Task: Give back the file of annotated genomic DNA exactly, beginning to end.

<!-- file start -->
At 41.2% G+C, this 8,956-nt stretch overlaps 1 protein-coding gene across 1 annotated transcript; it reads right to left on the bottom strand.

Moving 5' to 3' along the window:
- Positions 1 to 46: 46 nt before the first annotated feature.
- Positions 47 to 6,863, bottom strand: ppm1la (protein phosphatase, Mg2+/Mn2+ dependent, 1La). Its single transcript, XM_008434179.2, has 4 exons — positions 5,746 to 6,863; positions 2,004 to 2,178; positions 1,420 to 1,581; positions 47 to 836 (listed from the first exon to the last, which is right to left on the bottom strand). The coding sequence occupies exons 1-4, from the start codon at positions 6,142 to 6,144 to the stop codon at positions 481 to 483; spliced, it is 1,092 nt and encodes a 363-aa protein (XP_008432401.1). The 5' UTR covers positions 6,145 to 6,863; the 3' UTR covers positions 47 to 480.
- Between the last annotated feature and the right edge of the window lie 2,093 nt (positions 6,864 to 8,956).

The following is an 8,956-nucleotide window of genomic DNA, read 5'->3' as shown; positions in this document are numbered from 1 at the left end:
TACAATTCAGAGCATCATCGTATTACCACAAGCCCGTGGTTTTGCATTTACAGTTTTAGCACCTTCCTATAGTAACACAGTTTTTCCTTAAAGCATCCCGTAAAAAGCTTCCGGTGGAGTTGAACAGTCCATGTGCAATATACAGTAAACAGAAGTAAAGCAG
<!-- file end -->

At 41.2% G+C, this 8,956-nt stretch overlaps 1 protein-coding gene across 1 annotated transcript; it reads right to left on the bottom strand.

Moving 5' to 3' along the window:
- Positions 1 to 46: 46 nt before the first annotated feature.
- Positions 47 to 6,863, bottom strand: ppm1la (protein phosphatase, Mg2+/Mn2+ dependent, 1La). Its single transcript, XM_008434179.2, has 4 exons — positions 5,746 to 6,863; positions 2,004 to 2,178; positions 1,420 to 1,581; positions 47 to 836 (listed from the first exon to the last, which is right to left on the bottom strand). The coding sequence occupies exons 1-4, from the start codon at positions 6,142 to 6,144 to the stop codon at positions 481 to 483; spliced, it is 1,092 nt and encodes a 363-aa protein (XP_008432401.1). The 5' UTR covers positions 6,145 to 6,863; the 3' UTR covers positions 47 to 480.
- Between the last annotated feature and the right edge of the window lie 2,093 nt (positions 6,864 to 8,956).

The following is an 8,956-nucleotide window of genomic DNA, read 5'->3' as shown; positions in this document are numbered from 1 at the left end:
TACAATTCAGAGCATCATCGTATTACCACAAGCCCGTGGTTTTGCATTTACAGTTTTAGCACCTTCCTATAGTAACACAGTTTTTCCTTAAAGCATCCCGTAAAAAGCTTCCGGTGGAGTTGAACAGTCCATGTGCAATATACAGTAAACAGAAGTAAAGCAG